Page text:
More Than Muscles
“Show me your muscles!” I say.
My boys shrivel up their faces with a scowl, strike a pose, and conjure up their pre-hormone physiques. The experience is similar to that of a Jedi warrior invoking the force.
“Look at those strong boys!” I say as I examine their arms.
Every time, my young men smile back. They usually bounce away with their chests a little higher and hearts fuller. I am too proud for words—with or without notable muscles. They are mine. My sons.
I turned thirty-six last year, and I can subtly sense the creeping shadow of a mid-life crisis looming over me. It’s probably much more about longing to see Jesus face to face than sports cars and cheap thrills. Those things never satisfy middle-aged people anyway, and I’m not interested in that kind of emptiness. Whatever the shadow is, it won’t find me waiting on a couch of discontent. I’m after something deeper.
I’m still asking the question: is the Lord really proud of me?
I’ve read dozens of books on God the Father’s approval and love of his children. Some of them more than once. I’ve taught from the pulpit about his loving-kindness. That’s not to mention that the Bible has much to say on the topic. The strange thing is, I still wonder, “God? Abba, are you there? Are you really proud of me?”
Is it that we’re on stage hoping he will hear us? Are we waiting for his clap and holler? Are we waiting for a warm embrace, for encouragement that goes beyond a thank you note or a text? Men want to know they’re significant and strong; women need to know their desirable and beautiful. No amount of earthly attention, salary, position, or praise quite scratches that deep soul-itch.
Most of us work hard. We make an honest living somewhere, somehow. We get out of bed in the morning—no easy feat—and we go to school or a job. For those who are parents, we wrangle our kids all day, dragging them to games, rehearsals, and birthday parties. We feed them good food, mostly. We hope they don’t scratch their faces and end up hideously scarred. Maybe they will grow up to be normal, courteous adults someday. God, do you see our effort?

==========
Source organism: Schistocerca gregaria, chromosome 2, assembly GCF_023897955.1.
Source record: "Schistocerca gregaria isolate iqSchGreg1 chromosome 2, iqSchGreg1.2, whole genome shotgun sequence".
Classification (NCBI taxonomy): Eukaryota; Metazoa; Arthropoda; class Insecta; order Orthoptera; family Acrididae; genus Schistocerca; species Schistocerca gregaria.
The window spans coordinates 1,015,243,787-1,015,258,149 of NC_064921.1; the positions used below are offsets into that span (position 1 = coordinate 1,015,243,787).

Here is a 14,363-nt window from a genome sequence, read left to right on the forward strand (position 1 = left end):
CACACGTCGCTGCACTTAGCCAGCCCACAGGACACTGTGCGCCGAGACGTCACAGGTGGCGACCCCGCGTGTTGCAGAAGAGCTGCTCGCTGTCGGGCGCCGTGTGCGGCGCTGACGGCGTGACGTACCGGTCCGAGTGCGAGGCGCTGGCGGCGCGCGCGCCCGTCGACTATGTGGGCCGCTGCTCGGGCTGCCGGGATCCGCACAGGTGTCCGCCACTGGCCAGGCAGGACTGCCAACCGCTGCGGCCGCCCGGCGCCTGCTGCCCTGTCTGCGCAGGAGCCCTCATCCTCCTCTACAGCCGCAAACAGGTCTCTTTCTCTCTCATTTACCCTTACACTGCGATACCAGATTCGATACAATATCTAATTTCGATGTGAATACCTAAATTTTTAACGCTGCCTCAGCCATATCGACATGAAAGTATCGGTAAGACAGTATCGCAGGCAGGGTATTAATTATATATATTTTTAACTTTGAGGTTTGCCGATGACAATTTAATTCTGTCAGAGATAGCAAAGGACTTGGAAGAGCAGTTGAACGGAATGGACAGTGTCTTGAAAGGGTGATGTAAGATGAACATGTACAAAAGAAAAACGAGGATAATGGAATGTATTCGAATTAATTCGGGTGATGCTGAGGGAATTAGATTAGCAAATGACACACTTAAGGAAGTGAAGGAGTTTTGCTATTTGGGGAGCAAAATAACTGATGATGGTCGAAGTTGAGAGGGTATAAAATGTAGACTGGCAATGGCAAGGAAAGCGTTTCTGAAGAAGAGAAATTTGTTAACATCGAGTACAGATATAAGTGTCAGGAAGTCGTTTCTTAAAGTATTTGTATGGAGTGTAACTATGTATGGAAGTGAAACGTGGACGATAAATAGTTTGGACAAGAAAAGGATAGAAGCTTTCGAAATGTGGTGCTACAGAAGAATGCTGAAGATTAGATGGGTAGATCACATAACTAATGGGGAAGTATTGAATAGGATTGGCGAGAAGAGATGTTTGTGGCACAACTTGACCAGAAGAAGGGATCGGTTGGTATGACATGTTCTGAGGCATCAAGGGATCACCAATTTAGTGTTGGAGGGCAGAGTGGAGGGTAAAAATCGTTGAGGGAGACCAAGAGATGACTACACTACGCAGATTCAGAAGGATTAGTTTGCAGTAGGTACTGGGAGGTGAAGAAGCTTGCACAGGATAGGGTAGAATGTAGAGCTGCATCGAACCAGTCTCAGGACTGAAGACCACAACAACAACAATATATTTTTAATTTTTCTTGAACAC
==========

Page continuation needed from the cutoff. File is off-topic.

We all strain to earn God’s praise sometimes. We might not realize it, but we try to get his attention with our accomplishments or with volunteering. My temptations as a pastor at times were to perform and to think performer’s thoughts. Surely I need to start a thousand churches and lead a million souls to the Lord. Surely, if I sing the right songs in church, watch only G-rated movies, and if I never cuss, never get depressed, and never flip anyone off, then God will be proud. Surely, if I’m always at church on time—even arriving early to set up—and I’m praying every single second, and if I’m never lazy. Surely. Surely if I’m perfect, then he will be proud, right?
One day when I wasn’t straining so hard, I felt like God told me, “I was proud of you before you started ministry.”
What? Seriously, God?
I know about his grace intellectually. But apparently there’s still part of my heart that wants to earn it. If I have to be perfect for God to be proud—what an exhausting, Gospel-less life. I am finding that my spiritual maturity has less to do with flexing my muscles and more to do with admitting my weakness. The fragile, human parts of me that I give to him in faith are also the places I find his smile. The work of the cross reminds me there is more to life than good credit, gold stars, graduate degrees, jobs, and fashion. As Tim Keller once said in a sermon, “Maybe our spiritual maturity is not measured in our knowledge and strength. Maybe it is more accurately measured in our weakness.”
Offering our intellects, talents, and natural gifts is good, yet there is a simpler invitation from the Father: will those who limp ask for help? That is where our humility and God’s grace meet. My kids are by no means perfect. They yell, scratch, scream, fart, and leave daily crumbs in the T.V. room.
Yet, when I look at my sons around the dinner table, I often think of Psalm 139. David’s words pierce me with God’s approval. “You made all the delicate, inner parts of my body and knit me together in my mother’s womb. Thank you for making me so wonderfully complex! Your workmanship is marvelous.” To my young men, who have yet to even shave—I was proud of you before you started breathing.